Continued from Whispered Harmony 2: The Piano
All was in harmony. Obviously, there was something to thank after Spring departed. She left the beautiful land with bunches of sweet blooms, lovely renaissances of the hibernated trees, the joyous laughters of the grass dancing on every field, blue skies painted with muffled fluffs of cotton ball and the sweet smiles in every creature’s heart – the very nostalgic moment where everyone breathed in celebration – or perhaps, not all.
Esther was silently praying in the very entrance of the church, holding a bouquet of lavender and golden asters. This time, she lost her senses, the understanding of her deep emotions seemed to fade. As a woman, instincts were what she needed in times like this. But she couldn’t, the absence of understanding what she felt blocked all what she wanted to do, the thought that her body was betraying her, made her realized she woke up in a different flesh, a body seemed not her.
The bell rang, the moment she prayed must never happen. On the third bell, the door opened and appeared in front of her were the great smiles of people, mostly she didn’t even know or haven’t met for years. She took her first step on the great aisle dashed by a red carpet towards the familiar altar.
“Sorry.” She whispered before she took her second step and offered a proud head high. Then the chorus started.
It’s so cruel, for her it’s too cruel. This church was her haven, her own fortress of love and her soulful mainstay. But everything had been different, her very own protector made everything worse. The look of the whole interior was killing her. Every statue, every angel and every candle lit gave her enough reasons of weakness, defeat and death. Of all the churches on earth? She had argued her father for days about setting the wedding in a different land, but her words were nothing but cries of the beggars, often be the last option.
She continued to walk, and as soon as she heard the great piano played, she trapped herself in a halt. Without doubts, her head shifted to the direction where she wished was empty. But her hopes failed to be with her, she soon saw him with the piano, playing gracefully and momentously in a very contented air. His tune told her he was happy, something in the harmony that whispered he hoped for the best of the couple.
She smiled, but she can’t keep herself from crying. She continued, still under the ardor of tears, thinking of how this would end or how she could end. But she still let herself be drowned in the life roasted for her. There’s nothing to do now but be the brave one she promised to herself. She took the arm of the man she never did love and together faced the Almighty for a vow.
“Esther Gaundor.” The priest proclaimed in a smile. There is sweetness in his tone, a bright utterance he could speak to a lady who’s always present in his realm.
“Ding!” A low note of the piano began to blow. A shout soon followed.
“Esther?” A loud single question filled the entire church, echoed in piercing emphasis. “Esther? My Esther? Is that you?” He continued.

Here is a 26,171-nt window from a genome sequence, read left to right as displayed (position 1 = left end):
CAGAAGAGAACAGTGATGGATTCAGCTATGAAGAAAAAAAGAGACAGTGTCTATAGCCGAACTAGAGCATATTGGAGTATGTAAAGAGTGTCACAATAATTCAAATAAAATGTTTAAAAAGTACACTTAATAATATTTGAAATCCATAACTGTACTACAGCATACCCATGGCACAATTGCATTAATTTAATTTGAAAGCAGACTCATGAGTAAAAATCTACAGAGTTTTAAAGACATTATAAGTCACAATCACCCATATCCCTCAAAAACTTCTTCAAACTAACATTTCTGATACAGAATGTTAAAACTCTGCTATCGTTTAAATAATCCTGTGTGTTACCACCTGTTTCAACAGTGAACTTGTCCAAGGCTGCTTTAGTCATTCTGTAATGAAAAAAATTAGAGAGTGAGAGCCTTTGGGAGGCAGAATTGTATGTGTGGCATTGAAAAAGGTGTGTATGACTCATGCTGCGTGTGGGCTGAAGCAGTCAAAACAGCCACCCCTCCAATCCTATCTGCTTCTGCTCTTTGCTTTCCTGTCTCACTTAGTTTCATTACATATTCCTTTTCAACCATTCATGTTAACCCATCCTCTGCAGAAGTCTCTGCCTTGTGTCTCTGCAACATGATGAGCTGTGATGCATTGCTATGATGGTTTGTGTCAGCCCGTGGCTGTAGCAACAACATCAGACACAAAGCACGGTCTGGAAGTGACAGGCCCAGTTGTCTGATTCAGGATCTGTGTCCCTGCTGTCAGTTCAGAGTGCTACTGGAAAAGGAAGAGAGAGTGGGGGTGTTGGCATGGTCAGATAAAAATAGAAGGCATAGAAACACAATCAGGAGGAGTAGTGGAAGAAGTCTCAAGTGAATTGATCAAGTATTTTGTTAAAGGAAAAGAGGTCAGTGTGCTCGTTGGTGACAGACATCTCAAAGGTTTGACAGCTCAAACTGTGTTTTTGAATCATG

The people were intrigued, there were hushes and whispers everywhere.
Esther was as surprised as he was. He was on the choir’s lair facing the altar, he knew it, he knew where the altar was. She was stoned deep facing him, she knew it, she knew what he’s feeling. In truth, they both have the same feelings. They were facing each other now, sharing the same sentiments, the same questions and the same sorrow.
The groom interfered, he seized Esther by the arm and face to the priest.
“Let’s continue.” He said.
The priest was taken aback, he looked at Crisford for too long and stared back to Esther.
“Esther Gaundor.” He began. He spoke the words of God, the vows of love and the ceremonies of unity. “Will you take this man?” He finally asked.
Crisford was still in pain, still in an isolated room of sorrow, picking the figures that were just thrown, connecting and processing for the answers that he had just known. The aftermath of it made him silent. He was on his piano, crying – crying silent but hard. This meant he understood, his tears told his piano that he understood what was meant for her goodbye. He was always good in understanding, in forgiving and in making other people happy with his own at stake. He gave respect to the ceremony, to the church and to Esther – so he kept himself silent. He detached himself from what was happening. He’s in his own isolation, an owned silence where pain, sorrow and sacrifice were there to hug.
“Father.” Esther started. He waited for Crisford’s voice to echo again in the church. He waited for his protest, his shout to stop the wedding. But Crisford didn’t claim her silent hopes. She closed her eyes and thought deeply. In her mind she was hugging Crisford, they were in each other’s arms, over each other’s tears and feeding in each other’s goodbyes. In her thoughts, Crisford understood and he finally bid her goodbye without the hopes of waiting.
“Father, I wouldn’t lie to you, so to the church and so to God.” She continued. There was strength in herself already and an understanding of what she really felt. “I have to be honest to myself and to everyone. I might say ‘I do’ to accept him. But my vow is out of responsibility not out of love.” She can’t believe how brave she was, how her heart had found its voice. “I might be her wife now and he will be my husband, but the assurance of love is beyond this ceremony.”
She was just being honest. Expecting for love was an empty chance. She looked at her groom, a stare so intense and full of unknown curses. The groom was threatened. He could see his reflection fearful in her tears. He moved his stares away. She looked to the priest and thought of Crisford again. “I do.” She spilled out in bravery and in tears. Words not for the man beside her, but for Crisford. In her heart, Crisford remained her desires. She can’t deny that, she knew Crisford was irreplaceable.